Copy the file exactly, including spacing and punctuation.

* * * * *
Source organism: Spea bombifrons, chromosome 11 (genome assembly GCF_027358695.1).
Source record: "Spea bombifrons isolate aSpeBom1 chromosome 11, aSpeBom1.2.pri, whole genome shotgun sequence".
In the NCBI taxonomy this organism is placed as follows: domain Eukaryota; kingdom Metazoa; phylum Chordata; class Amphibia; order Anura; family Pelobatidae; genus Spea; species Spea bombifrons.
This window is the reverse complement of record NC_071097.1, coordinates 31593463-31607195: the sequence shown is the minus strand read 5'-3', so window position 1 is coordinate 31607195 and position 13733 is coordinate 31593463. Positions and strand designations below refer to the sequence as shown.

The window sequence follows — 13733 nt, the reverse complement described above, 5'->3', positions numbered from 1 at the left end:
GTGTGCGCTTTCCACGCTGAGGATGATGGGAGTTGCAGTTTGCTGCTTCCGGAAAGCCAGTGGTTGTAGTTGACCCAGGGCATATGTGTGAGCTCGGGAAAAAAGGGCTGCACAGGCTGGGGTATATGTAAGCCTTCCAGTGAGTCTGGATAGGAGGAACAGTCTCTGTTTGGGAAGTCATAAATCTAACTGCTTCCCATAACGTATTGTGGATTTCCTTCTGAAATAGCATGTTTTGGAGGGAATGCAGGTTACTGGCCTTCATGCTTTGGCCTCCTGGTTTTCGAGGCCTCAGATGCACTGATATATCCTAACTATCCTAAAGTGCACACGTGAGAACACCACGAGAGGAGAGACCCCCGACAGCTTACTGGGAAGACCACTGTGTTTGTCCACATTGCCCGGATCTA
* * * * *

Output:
Source organism: Spea bombifrons, chromosome 11 (genome assembly GCF_027358695.1).
Source record: "Spea bombifrons isolate aSpeBom1 chromosome 11, aSpeBom1.2.pri, whole genome shotgun sequence".
In the NCBI taxonomy this organism is placed as follows: domain Eukaryota; kingdom Metazoa; phylum Chordata; class Amphibia; order Anura; family Pelobatidae; genus Spea; species Spea bombifrons.
This window is the reverse complement of record NC_071097.1, coordinates 31593463-31607195: the sequence shown is the minus strand read 5'-3', so window position 1 is coordinate 31607195 and position 13733 is coordinate 31593463. Positions and strand designations below refer to the sequence as shown.

The window sequence follows — 13733 nt, the reverse complement described above, 5'->3', positions numbered from 1 at the left end:
GTGTGCGCTTTCCACGCTGAGGATGATGGGAGTTGCAGTTTGCTGCTTCCGGAAAGCCAGTGGTTGTAGTTGACCCAGGGCATATGTGTGAGCTCGGGAAAAAAGGGCTGCACAGGCTGGGGTATATGTAAGCCTTCCAGTGAGTCTGGATAGGAGGAACAGTCTCTGTTTGGGAAGTCATAAATCTAACTGCTTCCCATAACGTATTGTGGATTTCCTTCTGAAATAGCATGTTTTGGAGGGAATGCAGGTTACTGGCCTTCATGCTTTGGCCTCCTGGTTTTCGAGGCCTCAGATGCACTGATATATCCTAACTATCCTAAAGTGCACACGTGAGAACACCACGAGAGGAGAGACCCCCGACAGCTTACTGGGAAGACCACTGTGTTTGTCCACATTGCCCGGATCTA